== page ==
An information handling system and method of using it are described below. An exemplary, non-limiting system description is described before addressing methods of using it. Some of the functionality of modules within the system is described with the system. The utility of the system and its modules will become more apparent with the description of the methods that follow the description of the system and modules.

FIG. 1 illustrates a functional block diagram of an exemplary embodiment of an information handling system, generally designated as 100. The information handling system 100 can include a processor 102 coupled to a host bus 106, and can further include one or more additional processors, generally designated as an nth processor 104, coupled to a host bus 108. The processor 102 can be coupled to a chipset 110 via the host bus 106 and the nth processor 104 can be coupled to the chipset 110 via the host bus 108. The chipset 110 can support the processors 102 through 104, allowing for simultaneous processing by the processors 102 through 104, and can support the exchange of information within the information handling system 100 during multiple processing operations. In an aspect, the chipset 110 can function to provide access to the processor 102 using host bus 106, and the nth processor 104 using the host bus 108. In another aspect, the chipset 110 can include a dedicated bus (not illustrated) to transfer data between the processor 102 and the nth processor 104.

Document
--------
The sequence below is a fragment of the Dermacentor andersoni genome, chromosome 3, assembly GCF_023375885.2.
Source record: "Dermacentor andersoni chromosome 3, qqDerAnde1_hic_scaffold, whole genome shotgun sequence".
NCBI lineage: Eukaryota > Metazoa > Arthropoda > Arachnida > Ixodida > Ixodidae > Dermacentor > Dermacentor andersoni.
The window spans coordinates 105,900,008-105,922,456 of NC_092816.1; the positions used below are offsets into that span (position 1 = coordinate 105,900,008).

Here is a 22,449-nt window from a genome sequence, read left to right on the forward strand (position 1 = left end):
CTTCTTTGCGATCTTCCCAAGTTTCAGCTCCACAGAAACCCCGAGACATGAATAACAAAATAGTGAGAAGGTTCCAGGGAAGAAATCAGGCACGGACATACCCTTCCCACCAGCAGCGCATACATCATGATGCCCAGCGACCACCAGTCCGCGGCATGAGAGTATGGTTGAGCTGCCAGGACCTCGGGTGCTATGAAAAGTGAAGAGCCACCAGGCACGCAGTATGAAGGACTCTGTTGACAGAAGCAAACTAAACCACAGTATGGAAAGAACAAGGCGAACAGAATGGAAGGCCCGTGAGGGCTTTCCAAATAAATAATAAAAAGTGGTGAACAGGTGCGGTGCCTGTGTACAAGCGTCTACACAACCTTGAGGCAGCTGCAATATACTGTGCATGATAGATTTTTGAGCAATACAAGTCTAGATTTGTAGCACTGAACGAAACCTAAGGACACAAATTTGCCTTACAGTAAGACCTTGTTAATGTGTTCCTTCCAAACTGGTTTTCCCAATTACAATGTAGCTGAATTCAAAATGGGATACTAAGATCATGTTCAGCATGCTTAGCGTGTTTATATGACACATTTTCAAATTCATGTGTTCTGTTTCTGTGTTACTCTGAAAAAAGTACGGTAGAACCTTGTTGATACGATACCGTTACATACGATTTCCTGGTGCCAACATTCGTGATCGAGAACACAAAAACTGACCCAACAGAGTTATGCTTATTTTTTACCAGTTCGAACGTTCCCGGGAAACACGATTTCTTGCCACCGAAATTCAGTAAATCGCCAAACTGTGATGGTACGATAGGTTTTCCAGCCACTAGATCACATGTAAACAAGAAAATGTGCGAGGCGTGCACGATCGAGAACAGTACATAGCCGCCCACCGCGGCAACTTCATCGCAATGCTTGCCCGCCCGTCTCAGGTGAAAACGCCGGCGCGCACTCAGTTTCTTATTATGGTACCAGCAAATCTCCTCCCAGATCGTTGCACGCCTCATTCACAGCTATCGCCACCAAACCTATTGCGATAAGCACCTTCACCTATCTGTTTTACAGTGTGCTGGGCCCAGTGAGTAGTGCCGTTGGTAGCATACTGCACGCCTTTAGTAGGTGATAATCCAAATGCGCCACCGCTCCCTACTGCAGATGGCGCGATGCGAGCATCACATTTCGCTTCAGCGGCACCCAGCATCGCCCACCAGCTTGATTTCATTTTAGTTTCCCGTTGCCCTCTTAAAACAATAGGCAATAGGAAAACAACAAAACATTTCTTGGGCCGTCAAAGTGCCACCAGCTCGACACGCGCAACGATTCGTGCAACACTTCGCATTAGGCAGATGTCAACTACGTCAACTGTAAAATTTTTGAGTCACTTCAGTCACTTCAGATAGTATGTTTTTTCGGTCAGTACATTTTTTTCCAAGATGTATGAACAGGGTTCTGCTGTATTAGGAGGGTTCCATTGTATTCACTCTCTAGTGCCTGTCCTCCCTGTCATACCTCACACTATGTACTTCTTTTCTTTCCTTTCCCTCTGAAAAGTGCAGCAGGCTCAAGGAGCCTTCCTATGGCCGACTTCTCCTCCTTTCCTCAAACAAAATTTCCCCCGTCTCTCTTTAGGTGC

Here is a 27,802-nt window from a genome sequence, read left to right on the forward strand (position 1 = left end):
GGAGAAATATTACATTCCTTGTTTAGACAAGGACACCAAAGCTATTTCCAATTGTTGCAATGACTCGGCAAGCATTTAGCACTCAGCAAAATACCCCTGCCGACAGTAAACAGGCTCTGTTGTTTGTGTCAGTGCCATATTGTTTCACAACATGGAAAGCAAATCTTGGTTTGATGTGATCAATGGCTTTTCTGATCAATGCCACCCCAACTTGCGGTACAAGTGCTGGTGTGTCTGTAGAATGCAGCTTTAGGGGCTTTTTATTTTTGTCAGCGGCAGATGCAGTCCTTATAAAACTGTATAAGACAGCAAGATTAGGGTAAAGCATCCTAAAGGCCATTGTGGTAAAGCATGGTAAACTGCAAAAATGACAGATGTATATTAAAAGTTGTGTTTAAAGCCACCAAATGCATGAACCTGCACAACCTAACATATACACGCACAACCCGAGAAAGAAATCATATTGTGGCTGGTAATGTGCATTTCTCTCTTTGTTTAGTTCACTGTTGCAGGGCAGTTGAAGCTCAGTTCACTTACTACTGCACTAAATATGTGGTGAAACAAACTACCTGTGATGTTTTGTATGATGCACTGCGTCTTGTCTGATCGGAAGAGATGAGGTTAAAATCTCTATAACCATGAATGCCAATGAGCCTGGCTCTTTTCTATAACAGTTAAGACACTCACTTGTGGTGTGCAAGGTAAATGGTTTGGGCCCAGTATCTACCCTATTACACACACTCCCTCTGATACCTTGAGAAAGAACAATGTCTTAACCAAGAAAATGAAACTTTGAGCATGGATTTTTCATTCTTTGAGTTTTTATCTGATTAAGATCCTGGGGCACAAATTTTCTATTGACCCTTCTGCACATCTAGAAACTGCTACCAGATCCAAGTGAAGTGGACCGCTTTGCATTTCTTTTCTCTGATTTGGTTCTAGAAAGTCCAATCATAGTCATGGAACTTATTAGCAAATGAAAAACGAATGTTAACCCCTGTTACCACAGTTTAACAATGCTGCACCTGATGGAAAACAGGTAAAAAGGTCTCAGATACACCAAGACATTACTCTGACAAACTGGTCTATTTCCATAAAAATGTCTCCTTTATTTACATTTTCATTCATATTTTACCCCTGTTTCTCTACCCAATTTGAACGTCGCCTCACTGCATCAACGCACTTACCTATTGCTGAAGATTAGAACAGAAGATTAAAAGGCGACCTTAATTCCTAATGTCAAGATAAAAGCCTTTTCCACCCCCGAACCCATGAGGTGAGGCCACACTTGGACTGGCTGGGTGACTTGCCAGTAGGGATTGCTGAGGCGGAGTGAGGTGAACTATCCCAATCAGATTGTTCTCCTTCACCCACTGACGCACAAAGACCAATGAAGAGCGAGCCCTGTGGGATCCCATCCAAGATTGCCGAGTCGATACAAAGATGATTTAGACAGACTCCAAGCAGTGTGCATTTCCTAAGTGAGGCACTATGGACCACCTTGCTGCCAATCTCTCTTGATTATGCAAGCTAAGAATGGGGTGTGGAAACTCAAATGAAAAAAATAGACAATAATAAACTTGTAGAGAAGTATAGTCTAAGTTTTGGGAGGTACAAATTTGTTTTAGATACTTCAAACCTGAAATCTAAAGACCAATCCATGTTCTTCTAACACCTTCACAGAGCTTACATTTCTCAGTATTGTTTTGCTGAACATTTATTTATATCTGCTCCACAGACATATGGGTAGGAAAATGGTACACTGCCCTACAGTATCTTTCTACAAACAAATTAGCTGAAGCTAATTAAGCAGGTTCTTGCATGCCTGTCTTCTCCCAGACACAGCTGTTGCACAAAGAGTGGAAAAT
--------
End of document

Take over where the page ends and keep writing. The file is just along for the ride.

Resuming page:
The information handling system 100 can include a memory 120 coupled to a memory bus 122. In accordance with an aspect, the chipset 110 can be referred to as a memory hub or a memory controller, where the memory 120 can be coupled to the chipset 110 via the memory bus 122. For example, the chipset 110 can include an Accelerated Hub Architecture (AHA) enabled-chipset that can include a memory controller hub and an I/O controller hub. As a memory controller hub, the chipset 110 can be coupled to the host buses 106 through 108, and the memory bus 122 as individual buses, or as part of the same bus (not illustrated). The chipset 110 can also provide bus control and can handle transfers between the host buses 106 through 108, and the memory bus 122. In accordance with another aspect (not illustrated), the information handling system can include a separate memory dedicated to each processor 102 through 104. Each memory can include a memory bus coupled between each processor 102 through 104 and its dedicated memory. In accordance with yet another aspect, the chipset 110 can be generally considered an application specific chipset that provides connectivity to various buses, and integrates other system functions. For example, the chipset 110 can be provided using a chipset that includes two parts: a Graphics and Memory Controller Hub (GMCH) and an I/O Controller Hub (ICH). The chipset 110 can also be packaged as an ASIC.